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Mozambique Country Assistance Strategy (CAS)


Background of Country Assistance Strategy (CAS)

The Country Assistance Strategy (CAS) is the most important World Bank document for each country. It is tailored to the needs and circumstances of each country and lays down the Bank Group's development priorities, as well as the level and type of assistance to be provided by the group for a period of three years.

The CAS preparation is a participatory process. Before its adoption, key elements of the strategy are discussed with goverment representatives, and to ensure the widest possible involvement, public dialogues are also held, with Internet-based discussions taking place in many countries.

However, the CAS is not a negotiated document. Any differences between the country's own agenda and the Bank's strategy are highlighted in the CAS document. A progress report is issued in the intervening year.  For more information, refer to the World Bank CAS website and Country Assistance Strategies


Country Assistance Strategy (CAS) for Mozambique, 2004 - 2007

The World Bank Board of Directors presented a new  Country Assistance Strategy for Mozambique in November 2003. The new CAS plans a continuation and deepening of past Bank efforts which helped the government to achieve growth, deliver services, build capacity, and transform aid modalities to sector-wide approaches and budget support against agreed performance indicators.  The Mozambique  CAS, which supports the government’s poverty reduction strategy, focuses on three areas:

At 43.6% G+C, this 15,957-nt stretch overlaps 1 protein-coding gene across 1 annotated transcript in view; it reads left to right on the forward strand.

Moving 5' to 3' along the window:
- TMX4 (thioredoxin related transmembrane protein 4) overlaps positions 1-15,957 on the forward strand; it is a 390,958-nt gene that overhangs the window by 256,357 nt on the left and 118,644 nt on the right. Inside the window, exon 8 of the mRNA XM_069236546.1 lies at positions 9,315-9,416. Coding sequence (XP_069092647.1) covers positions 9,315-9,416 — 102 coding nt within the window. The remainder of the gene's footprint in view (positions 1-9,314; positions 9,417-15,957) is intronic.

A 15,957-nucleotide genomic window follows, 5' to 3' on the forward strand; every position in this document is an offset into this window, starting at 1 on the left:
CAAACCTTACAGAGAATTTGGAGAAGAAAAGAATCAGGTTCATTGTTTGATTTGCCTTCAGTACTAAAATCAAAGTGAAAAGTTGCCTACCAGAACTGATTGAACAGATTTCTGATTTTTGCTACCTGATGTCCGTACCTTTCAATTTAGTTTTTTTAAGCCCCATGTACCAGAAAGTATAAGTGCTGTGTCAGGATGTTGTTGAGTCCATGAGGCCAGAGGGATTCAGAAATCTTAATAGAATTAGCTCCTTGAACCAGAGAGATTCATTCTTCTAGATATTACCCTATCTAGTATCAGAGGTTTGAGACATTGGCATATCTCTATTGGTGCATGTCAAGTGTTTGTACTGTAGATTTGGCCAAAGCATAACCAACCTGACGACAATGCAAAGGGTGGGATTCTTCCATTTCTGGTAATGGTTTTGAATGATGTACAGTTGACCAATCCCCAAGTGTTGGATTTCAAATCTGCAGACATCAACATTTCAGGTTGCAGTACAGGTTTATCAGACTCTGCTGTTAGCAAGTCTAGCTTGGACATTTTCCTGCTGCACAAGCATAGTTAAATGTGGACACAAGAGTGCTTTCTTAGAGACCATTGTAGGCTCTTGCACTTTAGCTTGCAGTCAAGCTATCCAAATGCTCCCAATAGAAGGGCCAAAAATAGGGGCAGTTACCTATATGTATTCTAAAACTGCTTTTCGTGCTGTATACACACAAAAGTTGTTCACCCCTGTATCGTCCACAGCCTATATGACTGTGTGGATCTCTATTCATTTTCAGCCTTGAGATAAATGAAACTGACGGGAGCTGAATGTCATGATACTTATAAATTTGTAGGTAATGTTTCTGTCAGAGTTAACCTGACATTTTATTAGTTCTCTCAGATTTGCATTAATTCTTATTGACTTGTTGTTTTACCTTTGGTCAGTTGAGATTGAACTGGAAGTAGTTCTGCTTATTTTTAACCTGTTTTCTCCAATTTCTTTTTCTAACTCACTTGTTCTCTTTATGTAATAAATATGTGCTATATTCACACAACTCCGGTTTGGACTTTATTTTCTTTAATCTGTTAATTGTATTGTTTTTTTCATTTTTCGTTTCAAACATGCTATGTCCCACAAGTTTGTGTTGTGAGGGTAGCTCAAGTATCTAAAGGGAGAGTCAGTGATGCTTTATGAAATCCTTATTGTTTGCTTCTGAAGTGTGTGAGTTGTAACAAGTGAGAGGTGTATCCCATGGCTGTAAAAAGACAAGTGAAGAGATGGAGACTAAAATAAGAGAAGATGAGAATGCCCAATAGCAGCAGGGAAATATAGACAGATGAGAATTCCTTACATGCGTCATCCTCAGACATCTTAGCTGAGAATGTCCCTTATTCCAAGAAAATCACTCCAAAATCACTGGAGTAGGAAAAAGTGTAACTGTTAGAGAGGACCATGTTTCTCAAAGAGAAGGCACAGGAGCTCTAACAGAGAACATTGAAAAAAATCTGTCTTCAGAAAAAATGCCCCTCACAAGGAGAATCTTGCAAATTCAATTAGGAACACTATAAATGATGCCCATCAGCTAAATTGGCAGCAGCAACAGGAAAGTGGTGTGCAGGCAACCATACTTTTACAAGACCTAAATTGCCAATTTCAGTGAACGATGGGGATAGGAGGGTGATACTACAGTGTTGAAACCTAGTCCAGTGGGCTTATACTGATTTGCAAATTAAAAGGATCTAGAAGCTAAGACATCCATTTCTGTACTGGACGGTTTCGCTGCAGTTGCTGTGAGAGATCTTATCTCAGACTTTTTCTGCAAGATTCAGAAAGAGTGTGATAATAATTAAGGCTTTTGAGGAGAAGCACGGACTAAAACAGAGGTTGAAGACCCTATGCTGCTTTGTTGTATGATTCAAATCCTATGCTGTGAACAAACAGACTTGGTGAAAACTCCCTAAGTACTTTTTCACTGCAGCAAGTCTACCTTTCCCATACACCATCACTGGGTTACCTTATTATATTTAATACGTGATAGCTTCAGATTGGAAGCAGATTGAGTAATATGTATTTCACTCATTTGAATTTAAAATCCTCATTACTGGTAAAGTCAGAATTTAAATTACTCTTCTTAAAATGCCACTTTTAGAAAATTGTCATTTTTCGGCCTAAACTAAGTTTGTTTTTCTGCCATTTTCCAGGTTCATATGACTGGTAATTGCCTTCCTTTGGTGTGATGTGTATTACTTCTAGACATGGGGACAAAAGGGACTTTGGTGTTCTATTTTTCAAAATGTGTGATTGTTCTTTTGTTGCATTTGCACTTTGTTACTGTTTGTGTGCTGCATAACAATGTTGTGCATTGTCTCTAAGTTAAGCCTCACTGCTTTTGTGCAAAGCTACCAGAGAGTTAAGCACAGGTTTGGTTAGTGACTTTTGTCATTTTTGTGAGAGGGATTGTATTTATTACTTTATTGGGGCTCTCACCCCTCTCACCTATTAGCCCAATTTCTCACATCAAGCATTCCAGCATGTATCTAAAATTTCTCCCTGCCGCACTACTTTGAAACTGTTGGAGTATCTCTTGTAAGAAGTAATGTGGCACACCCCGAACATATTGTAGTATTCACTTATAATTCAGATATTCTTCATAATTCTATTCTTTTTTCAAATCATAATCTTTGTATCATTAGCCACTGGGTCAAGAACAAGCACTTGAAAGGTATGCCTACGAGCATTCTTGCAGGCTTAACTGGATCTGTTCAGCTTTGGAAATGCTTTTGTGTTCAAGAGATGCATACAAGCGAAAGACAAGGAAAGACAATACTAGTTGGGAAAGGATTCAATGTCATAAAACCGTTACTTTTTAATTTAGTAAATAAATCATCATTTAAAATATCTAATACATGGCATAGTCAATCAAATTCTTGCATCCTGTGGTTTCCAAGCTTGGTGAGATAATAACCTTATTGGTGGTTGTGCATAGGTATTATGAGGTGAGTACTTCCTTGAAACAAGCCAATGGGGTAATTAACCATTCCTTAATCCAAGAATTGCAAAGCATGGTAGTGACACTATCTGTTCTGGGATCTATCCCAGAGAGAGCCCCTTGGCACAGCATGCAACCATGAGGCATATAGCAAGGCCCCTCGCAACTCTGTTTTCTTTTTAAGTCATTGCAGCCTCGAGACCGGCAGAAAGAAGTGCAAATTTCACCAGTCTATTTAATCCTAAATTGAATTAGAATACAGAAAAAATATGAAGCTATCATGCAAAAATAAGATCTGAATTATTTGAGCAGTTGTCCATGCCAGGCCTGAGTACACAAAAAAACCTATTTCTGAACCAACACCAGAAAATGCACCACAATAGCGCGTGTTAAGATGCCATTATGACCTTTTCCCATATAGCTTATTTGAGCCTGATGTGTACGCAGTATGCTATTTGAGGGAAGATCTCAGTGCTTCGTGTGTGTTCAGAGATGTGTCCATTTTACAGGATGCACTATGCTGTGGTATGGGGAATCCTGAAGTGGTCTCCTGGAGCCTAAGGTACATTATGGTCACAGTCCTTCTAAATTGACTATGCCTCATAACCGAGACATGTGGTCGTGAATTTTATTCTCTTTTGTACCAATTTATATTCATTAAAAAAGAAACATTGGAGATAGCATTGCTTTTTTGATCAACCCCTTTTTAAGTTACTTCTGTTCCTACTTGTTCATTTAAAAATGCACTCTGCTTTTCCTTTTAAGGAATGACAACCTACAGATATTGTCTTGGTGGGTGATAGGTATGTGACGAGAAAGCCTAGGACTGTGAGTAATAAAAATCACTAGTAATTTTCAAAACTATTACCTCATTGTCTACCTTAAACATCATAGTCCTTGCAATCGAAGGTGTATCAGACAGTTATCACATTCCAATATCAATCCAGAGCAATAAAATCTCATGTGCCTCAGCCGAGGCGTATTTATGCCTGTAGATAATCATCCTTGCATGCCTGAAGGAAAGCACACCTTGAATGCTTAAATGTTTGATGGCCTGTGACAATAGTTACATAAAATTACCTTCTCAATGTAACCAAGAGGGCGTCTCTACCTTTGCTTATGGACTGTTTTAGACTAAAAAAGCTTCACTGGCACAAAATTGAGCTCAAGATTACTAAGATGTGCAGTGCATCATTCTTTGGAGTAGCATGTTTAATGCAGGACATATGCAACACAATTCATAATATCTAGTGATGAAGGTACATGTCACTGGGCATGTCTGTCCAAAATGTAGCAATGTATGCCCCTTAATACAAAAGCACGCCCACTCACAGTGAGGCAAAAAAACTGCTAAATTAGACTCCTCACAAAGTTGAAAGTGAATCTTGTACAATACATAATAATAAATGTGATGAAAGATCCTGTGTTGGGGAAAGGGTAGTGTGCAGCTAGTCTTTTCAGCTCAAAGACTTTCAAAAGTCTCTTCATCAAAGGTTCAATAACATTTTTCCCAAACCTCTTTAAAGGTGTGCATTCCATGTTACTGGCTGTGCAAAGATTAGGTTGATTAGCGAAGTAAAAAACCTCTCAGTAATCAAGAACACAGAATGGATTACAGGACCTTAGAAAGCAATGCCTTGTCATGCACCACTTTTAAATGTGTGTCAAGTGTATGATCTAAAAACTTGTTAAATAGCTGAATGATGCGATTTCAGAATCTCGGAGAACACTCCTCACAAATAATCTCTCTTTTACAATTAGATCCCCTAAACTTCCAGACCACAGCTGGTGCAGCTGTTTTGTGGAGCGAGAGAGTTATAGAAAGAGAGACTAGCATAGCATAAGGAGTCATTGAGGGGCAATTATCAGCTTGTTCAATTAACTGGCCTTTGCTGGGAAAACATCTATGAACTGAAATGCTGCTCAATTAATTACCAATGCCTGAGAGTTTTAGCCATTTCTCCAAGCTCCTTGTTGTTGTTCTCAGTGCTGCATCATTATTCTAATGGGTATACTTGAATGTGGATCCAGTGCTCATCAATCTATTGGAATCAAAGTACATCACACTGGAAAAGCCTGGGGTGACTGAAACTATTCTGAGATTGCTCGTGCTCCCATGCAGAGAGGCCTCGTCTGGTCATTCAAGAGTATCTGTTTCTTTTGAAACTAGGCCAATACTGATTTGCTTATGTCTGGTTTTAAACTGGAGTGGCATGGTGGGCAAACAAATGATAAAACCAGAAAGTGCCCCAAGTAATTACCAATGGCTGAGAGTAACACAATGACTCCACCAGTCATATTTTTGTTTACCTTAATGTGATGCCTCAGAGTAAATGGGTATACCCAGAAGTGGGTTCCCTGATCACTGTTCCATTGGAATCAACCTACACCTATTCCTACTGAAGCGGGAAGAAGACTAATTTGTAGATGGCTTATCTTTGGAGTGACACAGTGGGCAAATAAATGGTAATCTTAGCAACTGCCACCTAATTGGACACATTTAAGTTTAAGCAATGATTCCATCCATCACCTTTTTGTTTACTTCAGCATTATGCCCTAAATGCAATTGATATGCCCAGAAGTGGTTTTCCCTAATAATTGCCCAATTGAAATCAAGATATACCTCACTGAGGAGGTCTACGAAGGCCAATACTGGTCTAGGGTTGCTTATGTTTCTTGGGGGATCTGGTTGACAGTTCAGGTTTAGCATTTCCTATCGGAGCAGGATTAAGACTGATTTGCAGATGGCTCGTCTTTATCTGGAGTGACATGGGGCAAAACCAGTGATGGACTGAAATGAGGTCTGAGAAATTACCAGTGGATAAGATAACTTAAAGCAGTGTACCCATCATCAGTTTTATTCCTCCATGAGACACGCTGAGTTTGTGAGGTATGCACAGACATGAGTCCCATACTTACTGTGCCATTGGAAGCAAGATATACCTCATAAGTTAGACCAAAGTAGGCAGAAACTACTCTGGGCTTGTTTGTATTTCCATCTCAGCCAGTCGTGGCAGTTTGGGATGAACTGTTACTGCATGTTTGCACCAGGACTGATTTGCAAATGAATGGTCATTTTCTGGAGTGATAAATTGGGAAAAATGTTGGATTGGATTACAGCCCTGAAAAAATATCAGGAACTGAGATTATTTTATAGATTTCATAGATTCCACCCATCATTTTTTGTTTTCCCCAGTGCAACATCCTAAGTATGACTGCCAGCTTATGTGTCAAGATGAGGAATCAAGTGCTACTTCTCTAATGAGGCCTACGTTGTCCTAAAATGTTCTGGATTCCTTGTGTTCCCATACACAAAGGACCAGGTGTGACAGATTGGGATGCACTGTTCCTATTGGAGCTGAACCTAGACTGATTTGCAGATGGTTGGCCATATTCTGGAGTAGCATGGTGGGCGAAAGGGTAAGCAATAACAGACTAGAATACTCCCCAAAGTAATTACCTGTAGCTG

Strengthen governance
Spur broad-based economic growth by improving the business environment
  Improve the provision of services, particularly to the poor.



This is the first country assistance strategy prepared by the World Bank as a joint effort of IDA, IFC, and MIGA, confirming the strong emphasis of the CAS on strengthening the investment climate. The CAS is also among the first results-based strategies prepared by the World Bank and it includes an evaluation of achievements under the previous CAS as well as a set of monitoring indicators for the coming four years to determine to what extent the CAS’s outcomes are achieved. 

For more information, refer to The Country Assistance Strategy for Mozambique 2004-2007.


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